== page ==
Top 10 Bachelor's Programs in Economics
Economics is a popular choice of undergraduate degree for students who have an aptitude for both mathematics and the social sciences, and who wish to learn quantitative skills in addition to analysis and written communication skills. It is regarded as one of the more challenging degree specialisations, due to the broad range of skills required and the generally high standard of economics departments. With an economics degree, you could work as a financial analyst (for salary of around $55,000), an actuary (for salary of around $62,000), or a policy analyst for the government or a non-governmental organization (for salary of around $60,000).
Course Description: Economics and Finance (CLEF) is an international undergraduate degree course, entirely taught in English by an internationally renowned faculty to a selected and diverse class, with students from all over the world. CLEF is taught at the Bologna Campus of the University, located in the city centre.
With the Department of Economics ranked among the best economics departments in Europe, CLEF provides a solid training on economic analysis and financial markets, using quantitative and qualitative tools and a problem-solving approach. At CLEF you will learn how markets function, how market players identify and implement their strategies, how economic policies affect markets, how growth and development lead to wellbeing. CLEF graduates typically continue their studies at the world best Master’s degrees in Economics, Finance and Business.
Course Description: This program has a mathematical bent with a focus on econometrics and statistics, so is suitable for students with an aptitude in calculus. Beyond this requirement, students can choose to study a secondary field such as microeconomics, and there is a study abroad program available too.
Course Description: A highly regarded course which begins with two semesters of microeconomics and macroeconomics, followed by teaching on statistics and econometrics. Students can choose additional units from the topics of economic development, economic theory, health economics, industrial organization, international economics, labor economics, monetary economics, public economics, and others.
Course Description: A diverse course on which students can choose from a range of units, organised into the following specialist tracks: Behavioral & Experimental, Finance, International & Development, Policy, Research, and Strategy.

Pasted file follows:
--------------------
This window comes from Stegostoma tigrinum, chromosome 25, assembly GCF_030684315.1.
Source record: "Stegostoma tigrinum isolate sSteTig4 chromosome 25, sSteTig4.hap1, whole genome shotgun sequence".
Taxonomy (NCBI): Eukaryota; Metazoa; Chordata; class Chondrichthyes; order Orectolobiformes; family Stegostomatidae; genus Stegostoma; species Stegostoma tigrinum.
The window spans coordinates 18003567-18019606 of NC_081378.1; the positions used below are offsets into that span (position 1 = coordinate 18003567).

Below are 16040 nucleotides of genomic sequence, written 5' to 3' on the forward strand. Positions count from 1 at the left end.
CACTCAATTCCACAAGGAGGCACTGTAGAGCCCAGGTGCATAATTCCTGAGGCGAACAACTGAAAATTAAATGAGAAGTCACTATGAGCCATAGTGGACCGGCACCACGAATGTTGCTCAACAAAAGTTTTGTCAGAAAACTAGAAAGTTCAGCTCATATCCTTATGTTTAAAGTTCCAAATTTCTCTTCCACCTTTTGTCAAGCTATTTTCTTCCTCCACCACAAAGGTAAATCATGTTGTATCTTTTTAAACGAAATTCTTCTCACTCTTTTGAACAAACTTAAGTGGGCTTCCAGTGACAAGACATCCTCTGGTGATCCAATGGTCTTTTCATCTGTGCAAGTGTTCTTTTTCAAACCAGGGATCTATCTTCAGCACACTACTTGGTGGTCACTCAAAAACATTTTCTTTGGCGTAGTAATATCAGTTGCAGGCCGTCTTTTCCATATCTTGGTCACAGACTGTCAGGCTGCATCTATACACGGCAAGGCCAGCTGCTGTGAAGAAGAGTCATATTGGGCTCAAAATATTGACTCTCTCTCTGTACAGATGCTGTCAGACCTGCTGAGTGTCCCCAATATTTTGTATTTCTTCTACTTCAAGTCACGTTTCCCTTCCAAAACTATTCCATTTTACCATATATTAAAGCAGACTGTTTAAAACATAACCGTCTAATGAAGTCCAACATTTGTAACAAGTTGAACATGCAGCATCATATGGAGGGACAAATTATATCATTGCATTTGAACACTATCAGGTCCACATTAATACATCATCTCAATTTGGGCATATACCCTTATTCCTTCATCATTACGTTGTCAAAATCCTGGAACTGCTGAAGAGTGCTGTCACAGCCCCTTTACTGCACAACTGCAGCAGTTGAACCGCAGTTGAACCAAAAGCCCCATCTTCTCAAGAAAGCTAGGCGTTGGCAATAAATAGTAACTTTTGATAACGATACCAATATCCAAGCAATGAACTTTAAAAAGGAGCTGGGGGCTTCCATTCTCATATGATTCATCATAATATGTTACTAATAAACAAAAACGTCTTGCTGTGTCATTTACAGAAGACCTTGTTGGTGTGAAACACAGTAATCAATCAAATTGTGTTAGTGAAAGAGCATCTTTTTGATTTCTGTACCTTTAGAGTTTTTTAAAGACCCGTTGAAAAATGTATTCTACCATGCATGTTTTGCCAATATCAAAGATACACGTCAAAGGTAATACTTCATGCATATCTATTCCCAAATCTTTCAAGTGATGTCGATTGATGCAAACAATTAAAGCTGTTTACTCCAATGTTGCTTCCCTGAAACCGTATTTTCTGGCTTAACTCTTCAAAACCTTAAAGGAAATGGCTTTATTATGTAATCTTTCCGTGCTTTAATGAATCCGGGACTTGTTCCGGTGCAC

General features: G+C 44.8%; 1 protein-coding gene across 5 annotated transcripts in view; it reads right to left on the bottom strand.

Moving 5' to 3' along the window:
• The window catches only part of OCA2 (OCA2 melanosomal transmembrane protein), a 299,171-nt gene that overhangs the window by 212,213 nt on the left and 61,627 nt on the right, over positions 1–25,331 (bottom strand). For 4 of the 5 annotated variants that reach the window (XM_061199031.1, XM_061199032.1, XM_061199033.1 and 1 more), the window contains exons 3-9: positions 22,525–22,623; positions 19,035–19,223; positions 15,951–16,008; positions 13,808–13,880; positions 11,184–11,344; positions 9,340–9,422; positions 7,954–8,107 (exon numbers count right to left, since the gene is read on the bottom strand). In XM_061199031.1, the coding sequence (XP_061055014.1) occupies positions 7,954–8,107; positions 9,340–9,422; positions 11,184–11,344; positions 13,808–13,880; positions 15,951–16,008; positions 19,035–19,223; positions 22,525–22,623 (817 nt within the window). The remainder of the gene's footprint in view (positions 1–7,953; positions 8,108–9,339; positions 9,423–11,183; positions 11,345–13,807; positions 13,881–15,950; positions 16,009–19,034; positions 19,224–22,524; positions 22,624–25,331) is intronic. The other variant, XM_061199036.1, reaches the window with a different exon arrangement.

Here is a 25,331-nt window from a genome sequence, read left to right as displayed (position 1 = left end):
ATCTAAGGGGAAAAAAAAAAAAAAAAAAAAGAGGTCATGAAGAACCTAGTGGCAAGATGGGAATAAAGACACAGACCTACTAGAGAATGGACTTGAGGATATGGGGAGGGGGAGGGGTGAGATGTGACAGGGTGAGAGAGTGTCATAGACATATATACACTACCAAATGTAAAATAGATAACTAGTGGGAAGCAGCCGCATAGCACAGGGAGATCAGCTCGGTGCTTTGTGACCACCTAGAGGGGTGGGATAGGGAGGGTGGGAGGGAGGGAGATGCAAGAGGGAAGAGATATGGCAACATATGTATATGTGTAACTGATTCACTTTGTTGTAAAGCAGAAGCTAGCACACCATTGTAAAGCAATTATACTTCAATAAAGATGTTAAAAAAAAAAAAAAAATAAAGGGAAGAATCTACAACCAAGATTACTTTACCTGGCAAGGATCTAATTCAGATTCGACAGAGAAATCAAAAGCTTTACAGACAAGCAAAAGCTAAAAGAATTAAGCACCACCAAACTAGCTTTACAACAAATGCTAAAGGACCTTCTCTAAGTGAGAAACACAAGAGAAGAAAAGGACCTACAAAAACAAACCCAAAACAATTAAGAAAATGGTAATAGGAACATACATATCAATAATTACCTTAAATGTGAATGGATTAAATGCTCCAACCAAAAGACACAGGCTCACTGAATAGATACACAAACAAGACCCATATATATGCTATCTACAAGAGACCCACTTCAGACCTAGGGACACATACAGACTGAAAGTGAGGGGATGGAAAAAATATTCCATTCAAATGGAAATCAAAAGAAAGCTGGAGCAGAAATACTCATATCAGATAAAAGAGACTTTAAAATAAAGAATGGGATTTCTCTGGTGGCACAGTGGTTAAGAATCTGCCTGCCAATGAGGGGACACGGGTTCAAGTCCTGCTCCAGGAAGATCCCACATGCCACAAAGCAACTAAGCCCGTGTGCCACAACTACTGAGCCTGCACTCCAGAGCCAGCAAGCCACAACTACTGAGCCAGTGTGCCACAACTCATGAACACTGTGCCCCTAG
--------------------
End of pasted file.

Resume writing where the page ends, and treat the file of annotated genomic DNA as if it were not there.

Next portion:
Course Description: A program in the teaching tradition of the liberal arts, in which students can choose are more-mathematics intensive track or a less-mathematics intensive track. The Economics undergraduate course is frequently combined with the Finance course, to give a more vocational degree.
Course Description: Another mathematically-intensive course, for which students require some experience in calculus to apply. In addition to the core economics units, students may choose optional units from the fields of history, law, and philosophy to round out their education.
Course Description: A course with a scientific and empirical approach to economics, with a focus on modelling real-world situations and the testing of these models. The syllabus includes a number of course in applied areas of economics such as industrial organization, labor economics, international trade, and economic development.
Course Description: LSE offers two economics undergraduate degrees, one in economics and one is econometrics and mathematical economics. A further option is to take a major in economics with a minor in economic history. Advanced level knowledge of mathematics is required to apply for these courses.
Course Description: Oxford offers three undergraduate courses in the field of economics: PPE (Philosophy, Politics, and Economics), Economics and Management, and History and Economics. The social-science based approach includes teaching on topics such as British Economic History Since 1870, Economics of Industry, and Game Theory.
Course Description: A socially-oriented course which covers issues such as the organization of charity work, the economics of environmental interventions, and gender and racial pay gaps, as well as the traditional economics topics of macroeconomics and finance.